• Satisfactory:  students work in groups
  • Good: cooperative learning skills are explicitly taught and practiced
  • Very Good: cooperative learning skills are explicitly taught, practiced and assessed
Assessment & Evaluation Poor/Not considered

Assessment tools are not provided in this resource. However, the teacher could use the discussion questions to assess the students understanding of the issue.

Assessment & Evaluation: Tools are provided that help students and teachers to capture formative and summative information about students' learning and performance. These tools may include reflection questions, checklists, rubrics, etc.
Peer Teaching Poor/Not considered
Peer Teaching:

Provides opportunities for students to actively present their knowledge and skills to peers and/or act as teachers and mentors.

  • Satisfactory: incidental teaching that arises from cooperative learning, presentations, etc.
  • Good or Very Good: an opportunity is intentionally created to empower students to teach other students/community members. The audience is somehow reliant on the students' teaching (students are not simply ‘presenting')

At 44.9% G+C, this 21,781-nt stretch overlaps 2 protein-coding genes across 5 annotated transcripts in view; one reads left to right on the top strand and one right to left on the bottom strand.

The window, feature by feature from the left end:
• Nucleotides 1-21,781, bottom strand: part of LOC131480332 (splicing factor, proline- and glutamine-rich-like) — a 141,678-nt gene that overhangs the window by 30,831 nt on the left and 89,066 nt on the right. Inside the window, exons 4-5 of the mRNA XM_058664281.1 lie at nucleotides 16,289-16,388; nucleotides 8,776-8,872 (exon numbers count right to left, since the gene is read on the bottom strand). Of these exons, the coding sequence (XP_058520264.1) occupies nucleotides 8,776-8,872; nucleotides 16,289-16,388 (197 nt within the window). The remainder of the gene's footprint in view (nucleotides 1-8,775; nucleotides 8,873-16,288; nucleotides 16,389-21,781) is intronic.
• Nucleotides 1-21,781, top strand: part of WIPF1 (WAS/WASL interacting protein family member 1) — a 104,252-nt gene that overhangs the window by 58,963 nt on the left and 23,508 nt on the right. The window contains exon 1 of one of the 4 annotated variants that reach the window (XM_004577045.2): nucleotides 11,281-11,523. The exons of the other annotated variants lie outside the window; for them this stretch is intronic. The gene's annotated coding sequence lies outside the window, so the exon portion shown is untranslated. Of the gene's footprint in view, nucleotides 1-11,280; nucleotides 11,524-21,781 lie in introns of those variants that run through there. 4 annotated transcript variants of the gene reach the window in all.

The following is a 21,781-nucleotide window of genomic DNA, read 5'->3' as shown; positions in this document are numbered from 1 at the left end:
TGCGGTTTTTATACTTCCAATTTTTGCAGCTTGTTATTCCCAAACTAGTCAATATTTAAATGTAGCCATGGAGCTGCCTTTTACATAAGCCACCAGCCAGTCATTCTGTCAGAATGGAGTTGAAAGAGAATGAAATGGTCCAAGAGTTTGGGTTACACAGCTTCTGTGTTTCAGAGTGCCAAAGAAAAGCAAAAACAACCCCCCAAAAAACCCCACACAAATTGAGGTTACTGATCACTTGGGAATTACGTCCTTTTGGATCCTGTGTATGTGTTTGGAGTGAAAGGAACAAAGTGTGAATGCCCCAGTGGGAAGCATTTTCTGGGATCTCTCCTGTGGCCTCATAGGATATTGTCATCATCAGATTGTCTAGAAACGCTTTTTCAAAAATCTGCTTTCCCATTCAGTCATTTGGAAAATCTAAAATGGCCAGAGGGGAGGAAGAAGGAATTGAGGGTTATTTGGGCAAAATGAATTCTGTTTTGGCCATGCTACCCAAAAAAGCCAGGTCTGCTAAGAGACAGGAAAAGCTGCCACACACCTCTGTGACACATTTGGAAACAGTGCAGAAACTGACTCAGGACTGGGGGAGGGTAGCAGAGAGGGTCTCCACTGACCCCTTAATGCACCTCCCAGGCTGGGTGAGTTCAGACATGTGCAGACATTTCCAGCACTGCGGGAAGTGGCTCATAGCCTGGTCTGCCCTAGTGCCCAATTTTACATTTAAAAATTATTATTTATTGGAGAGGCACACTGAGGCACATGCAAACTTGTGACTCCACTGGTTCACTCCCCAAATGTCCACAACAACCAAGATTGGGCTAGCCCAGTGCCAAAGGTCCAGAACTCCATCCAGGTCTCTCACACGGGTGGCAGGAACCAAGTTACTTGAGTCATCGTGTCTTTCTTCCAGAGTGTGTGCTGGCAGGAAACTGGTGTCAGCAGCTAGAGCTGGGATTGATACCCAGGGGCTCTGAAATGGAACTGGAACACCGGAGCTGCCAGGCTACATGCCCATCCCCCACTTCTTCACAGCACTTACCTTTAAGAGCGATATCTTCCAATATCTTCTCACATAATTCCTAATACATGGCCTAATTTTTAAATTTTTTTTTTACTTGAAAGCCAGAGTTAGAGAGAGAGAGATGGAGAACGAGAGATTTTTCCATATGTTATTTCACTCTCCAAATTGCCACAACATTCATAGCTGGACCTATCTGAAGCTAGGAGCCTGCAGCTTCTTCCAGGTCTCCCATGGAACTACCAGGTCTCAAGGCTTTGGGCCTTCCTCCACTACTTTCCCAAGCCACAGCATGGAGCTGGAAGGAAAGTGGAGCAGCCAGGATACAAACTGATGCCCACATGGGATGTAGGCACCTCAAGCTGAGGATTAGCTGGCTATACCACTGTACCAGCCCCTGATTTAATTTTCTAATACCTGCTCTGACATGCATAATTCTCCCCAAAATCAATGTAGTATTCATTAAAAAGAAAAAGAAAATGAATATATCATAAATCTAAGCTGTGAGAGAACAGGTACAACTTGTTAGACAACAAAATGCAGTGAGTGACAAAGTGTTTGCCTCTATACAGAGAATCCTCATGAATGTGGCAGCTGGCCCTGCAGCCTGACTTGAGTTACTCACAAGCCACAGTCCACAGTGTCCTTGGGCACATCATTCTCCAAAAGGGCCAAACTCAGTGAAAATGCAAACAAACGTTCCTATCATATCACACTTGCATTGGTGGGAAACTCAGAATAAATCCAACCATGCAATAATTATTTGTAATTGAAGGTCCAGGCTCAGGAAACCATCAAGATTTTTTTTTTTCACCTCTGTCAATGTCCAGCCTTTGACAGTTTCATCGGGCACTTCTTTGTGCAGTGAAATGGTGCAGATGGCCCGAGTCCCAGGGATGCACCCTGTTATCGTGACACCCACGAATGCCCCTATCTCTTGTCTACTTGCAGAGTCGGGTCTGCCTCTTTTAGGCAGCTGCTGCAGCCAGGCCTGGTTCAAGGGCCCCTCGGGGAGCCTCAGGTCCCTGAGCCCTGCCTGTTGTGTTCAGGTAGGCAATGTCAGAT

Case Studies Very Good

Students will compare their family’s and community’s water use to averages by calculating the water use of their families and using the data from the class to analyze the water needs of their town. 

Case Studies:

Relevant case studies are included.  Case studies are thorough descriptions of real events from real situations that students use to explore  concepts in an authentic context.

Locus of Control Poor/Not considered
Locus of Control: Meaningful opportunities are provided for students to choose elements of program content, the medium in which they wish to work, and/or to go deeper into a chosen issue.